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Elk Cove La Boheme Pinot Noir 2016

Other Red Blends from Willamette Valley, Oregon
  • RP92
14% ABV
  • RP92
  • RP93
  • WE92
  • WE92
  • WS93
  • RP91
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14% ABV

Winemaker Notes

With tart cherry, fir boughs, tea and sassafras on the nose, this wine has a lush and mouth-filling palate. It brims with black cherry and dried plum. Spicy notes of black pepper and anise lead to a long finish of dusty tannins.

Critical Acclaim

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RP 92
Robert Parker's Wine Advocate
The 2016 Pinot Noir la Boheme is pale to medium ruby-purple in color with a great open nose of warm black cherries and blackcurrant with touches of cardamom, cinnamon stick, dried leaves and forest floor. Light to medium-bodied, it fills the mouth with warm, spice-laced black fruits, framed with firm, fine-grained tannins and mouthwatering acidity, finishing long with earth and spicy accents.
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Elk Cove

Elk Cove Vineyards

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Elk Cove Vineyards, Willamette Valley, Oregon
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Elk Cove Vineyards is one of Oregon's oldest and most respected wine producers. Founded in 1974 by Pat and Joe Campbell, their focus has always been to produce handcrafted, estate-grown wines that can rival the best in the world. Estate vineyards now cover over 250 acres on five separate sites in the Northern Willamette Valley. Steep south-facing slopes of Willakenzie, Laurelwood and now Jory soil types provide excellent drainage, which are the perfect environment to grow world-class wine grapes. Winemaker Adam Godlee Campbell joined forces with his parents in 1995 and now directs the production of outstanding Pinot Noir, Pinot Gris, Riesling and Pinot Blanc.

The name "Elk Cove" was derived from the Roosevelt Elk, which roamed nearby, and migrated into the valley each spring.

Willamette Valley

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One of Pinot Noir’s most successful New World outposts, the Willamette Valley is the largest and most important AVA in Oregon. With a continental climate moderated by the influence of the Pacific Ocean, it is perfect for cool-climate viticulture and the production of elegant wines.

Mountain ranges bordering three sides of the valley, particularly the Chehalem Mountains, provide the option for higher-elevation vineyard sites.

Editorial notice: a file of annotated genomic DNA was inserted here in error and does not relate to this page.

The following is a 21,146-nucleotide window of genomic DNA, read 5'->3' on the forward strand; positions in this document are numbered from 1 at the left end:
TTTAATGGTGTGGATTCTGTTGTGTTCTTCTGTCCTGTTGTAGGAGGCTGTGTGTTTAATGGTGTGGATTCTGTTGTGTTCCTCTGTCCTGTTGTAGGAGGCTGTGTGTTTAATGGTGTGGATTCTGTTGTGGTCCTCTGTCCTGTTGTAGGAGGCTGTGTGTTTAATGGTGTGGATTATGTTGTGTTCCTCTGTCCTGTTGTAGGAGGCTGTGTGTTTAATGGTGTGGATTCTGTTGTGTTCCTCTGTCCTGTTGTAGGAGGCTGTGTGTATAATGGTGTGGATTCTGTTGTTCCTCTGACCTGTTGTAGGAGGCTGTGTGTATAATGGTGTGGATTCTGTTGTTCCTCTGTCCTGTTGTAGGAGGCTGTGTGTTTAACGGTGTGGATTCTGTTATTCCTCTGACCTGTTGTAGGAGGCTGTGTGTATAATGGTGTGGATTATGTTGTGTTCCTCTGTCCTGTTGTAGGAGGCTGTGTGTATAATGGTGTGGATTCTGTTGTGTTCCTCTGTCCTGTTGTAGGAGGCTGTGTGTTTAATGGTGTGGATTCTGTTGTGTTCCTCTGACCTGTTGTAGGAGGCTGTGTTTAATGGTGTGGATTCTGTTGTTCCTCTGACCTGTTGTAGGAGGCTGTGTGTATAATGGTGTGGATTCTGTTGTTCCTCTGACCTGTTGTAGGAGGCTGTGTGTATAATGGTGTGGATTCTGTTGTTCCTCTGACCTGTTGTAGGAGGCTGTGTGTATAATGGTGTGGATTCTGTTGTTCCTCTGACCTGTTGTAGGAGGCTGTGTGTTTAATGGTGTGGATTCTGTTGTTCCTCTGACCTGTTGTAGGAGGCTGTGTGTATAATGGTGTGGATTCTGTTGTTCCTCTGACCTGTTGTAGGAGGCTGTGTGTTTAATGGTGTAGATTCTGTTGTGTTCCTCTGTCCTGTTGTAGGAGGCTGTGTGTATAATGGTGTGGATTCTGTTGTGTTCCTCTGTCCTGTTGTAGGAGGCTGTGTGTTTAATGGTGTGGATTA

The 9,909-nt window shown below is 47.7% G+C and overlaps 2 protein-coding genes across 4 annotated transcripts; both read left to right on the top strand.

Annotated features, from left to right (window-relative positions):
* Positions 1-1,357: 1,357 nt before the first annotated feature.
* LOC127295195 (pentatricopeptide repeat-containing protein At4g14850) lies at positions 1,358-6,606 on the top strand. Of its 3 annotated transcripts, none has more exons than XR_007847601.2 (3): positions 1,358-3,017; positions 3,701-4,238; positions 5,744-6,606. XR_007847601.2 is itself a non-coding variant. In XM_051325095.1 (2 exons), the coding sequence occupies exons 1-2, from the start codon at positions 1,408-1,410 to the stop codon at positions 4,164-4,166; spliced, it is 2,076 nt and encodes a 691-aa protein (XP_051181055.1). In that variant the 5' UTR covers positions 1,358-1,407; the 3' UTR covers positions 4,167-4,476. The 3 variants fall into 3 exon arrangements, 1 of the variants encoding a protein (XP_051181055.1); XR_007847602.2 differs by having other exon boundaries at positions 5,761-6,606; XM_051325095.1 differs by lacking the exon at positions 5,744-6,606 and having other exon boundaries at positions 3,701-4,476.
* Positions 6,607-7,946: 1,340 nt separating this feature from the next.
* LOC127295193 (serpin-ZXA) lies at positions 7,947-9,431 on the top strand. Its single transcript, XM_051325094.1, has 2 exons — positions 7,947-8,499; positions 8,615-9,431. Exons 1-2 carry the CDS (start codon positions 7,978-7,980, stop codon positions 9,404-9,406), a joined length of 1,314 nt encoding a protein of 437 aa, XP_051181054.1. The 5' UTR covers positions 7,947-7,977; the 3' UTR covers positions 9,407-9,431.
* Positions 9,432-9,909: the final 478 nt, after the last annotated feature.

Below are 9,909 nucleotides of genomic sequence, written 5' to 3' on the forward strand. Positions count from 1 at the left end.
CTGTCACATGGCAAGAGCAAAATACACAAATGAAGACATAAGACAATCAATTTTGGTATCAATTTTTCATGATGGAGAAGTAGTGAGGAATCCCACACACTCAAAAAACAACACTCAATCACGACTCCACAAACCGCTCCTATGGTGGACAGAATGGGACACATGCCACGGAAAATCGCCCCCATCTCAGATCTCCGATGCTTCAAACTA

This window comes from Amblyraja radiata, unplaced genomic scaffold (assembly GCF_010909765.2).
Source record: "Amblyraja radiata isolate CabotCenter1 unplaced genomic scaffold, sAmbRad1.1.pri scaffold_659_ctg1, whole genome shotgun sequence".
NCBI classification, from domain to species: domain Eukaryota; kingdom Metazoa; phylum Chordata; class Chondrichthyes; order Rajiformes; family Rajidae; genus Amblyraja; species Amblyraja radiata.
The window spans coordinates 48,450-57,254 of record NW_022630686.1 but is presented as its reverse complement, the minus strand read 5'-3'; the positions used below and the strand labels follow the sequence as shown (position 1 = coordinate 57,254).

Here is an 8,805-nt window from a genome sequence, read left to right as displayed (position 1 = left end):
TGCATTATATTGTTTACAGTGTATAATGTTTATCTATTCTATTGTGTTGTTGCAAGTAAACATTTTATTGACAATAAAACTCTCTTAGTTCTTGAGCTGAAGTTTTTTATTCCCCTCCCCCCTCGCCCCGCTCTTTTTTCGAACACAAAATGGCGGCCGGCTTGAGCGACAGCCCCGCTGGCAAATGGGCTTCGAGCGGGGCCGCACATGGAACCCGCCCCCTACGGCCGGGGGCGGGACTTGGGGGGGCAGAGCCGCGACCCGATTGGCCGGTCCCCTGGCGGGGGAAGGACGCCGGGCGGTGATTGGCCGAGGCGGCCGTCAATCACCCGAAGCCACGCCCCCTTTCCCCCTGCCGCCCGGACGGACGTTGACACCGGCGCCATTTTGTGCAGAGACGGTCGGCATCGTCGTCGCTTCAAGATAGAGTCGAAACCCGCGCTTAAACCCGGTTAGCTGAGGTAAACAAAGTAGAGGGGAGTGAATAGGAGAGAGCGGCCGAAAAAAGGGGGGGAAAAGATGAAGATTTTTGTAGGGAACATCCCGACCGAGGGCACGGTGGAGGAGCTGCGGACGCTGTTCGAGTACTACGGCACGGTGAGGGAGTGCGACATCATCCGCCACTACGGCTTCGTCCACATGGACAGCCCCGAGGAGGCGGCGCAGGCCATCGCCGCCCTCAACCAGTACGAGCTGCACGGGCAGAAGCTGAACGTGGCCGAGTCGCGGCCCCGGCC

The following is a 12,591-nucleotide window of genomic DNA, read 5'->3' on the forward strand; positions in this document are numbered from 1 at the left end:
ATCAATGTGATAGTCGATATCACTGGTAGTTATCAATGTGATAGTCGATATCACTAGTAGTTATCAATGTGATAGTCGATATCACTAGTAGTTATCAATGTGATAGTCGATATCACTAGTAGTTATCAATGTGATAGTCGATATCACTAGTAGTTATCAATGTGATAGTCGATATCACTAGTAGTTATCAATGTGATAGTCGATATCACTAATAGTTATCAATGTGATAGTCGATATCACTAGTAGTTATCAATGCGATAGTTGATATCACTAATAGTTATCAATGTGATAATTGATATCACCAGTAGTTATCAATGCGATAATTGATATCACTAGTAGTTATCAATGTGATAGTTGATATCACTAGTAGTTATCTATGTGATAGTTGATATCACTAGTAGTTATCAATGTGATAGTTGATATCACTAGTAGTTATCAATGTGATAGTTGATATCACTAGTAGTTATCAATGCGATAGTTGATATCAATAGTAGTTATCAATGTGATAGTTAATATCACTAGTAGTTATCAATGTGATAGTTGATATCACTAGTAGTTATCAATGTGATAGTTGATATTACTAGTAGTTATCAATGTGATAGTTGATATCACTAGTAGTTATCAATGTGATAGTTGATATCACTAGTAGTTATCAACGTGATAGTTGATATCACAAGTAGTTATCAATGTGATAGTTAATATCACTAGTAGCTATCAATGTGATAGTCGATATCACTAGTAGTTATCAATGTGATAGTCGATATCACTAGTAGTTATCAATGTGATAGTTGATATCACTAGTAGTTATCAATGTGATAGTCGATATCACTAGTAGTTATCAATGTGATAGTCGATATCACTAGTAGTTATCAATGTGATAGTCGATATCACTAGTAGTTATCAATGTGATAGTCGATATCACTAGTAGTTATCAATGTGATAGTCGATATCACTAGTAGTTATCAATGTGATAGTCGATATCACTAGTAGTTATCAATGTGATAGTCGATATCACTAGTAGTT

The valley's three prominent soil types (volcanic, sedimentary and silty, loess) make it unique and create significant differences in wine styles among its vineyards and sub-AVAs. The iron-rich, basalt-based, Jory volcanic soils found commonly in the Dundee Hills are rich in clay and hold water well; the chalky, sedimentary soils of Ribbon Ridge, Yamhill-Carlton and McMinnville encourage complex root systems as vines struggle to search for water and minerals. In the most southern stretch of the Willamette, the Eola-Amity Hills sub-AVA soils are mixed, shallow and well-drained. The Hills' close proximity to the Van Duzer Corridor (which became its own appellation as of 2019) also creates grapes with great concentration and firm acidity, leading to wines that perfectly express both power and grace.

Though Pinot noir enjoys the limelight here, Pinot gris, Pinot blanc and Chardonnay also thrive in the Willamette. Increasing curiosity has risen recently in the potential of others like Grüner Veltliner, Chenin blanc and Gamay.

Other Red Blends

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With hundreds of red grape varieties to choose from, winemakers have the freedom to create a virtually endless assortment of blended wines. In many European regions, strict laws are in place determining the set of varieties that may be used, but in the New World, experimentation is permitted and encouraged. Blending can be utilized to enhance balance or create complexity, lending different layers of flavors and aromas. For example, a variety that creates a fruity and full-bodied wine would do well combined with one that is naturally high in acidity and tannins. Sometimes small amounts of a particular variety are added to boost color or aromatics. Blending can take place before or after fermentation, with the latter, more popular option giving more control to the winemaker over the final qualities of the wine.

NWWEL16LB6_2016 Item# 511743